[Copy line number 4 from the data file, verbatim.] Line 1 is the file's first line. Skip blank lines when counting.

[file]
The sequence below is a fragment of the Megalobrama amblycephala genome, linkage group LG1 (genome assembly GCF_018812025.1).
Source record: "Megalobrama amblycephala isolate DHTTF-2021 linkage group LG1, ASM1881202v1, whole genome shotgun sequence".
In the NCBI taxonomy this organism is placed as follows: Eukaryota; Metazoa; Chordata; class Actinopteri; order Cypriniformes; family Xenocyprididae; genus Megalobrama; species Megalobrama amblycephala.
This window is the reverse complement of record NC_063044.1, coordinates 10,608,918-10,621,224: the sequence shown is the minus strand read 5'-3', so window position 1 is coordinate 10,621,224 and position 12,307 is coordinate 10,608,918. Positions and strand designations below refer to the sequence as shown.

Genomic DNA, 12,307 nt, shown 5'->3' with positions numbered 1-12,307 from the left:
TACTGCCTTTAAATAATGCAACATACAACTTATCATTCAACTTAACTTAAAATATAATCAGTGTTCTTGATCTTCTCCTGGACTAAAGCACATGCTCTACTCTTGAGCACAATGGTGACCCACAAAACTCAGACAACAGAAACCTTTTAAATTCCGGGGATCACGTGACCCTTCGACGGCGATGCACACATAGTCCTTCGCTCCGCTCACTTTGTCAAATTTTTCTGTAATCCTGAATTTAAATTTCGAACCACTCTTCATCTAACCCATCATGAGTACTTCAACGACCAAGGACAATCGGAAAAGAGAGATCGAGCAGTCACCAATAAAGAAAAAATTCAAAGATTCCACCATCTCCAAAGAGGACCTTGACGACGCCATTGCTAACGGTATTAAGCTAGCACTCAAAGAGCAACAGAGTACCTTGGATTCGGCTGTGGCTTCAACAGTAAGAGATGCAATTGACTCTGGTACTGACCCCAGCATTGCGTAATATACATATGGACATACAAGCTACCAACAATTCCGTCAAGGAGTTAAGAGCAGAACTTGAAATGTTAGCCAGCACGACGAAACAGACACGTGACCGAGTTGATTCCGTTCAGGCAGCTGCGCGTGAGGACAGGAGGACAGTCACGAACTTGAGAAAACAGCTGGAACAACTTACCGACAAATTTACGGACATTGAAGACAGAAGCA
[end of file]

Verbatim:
This window is the reverse complement of record NC_063044.1, coordinates 10,608,918-10,621,224: the sequence shown is the minus strand read 5'-3', so window position 1 is coordinate 10,621,224 and position 12,307 is coordinate 10,608,918. Positions and strand designations below refer to the sequence as shown.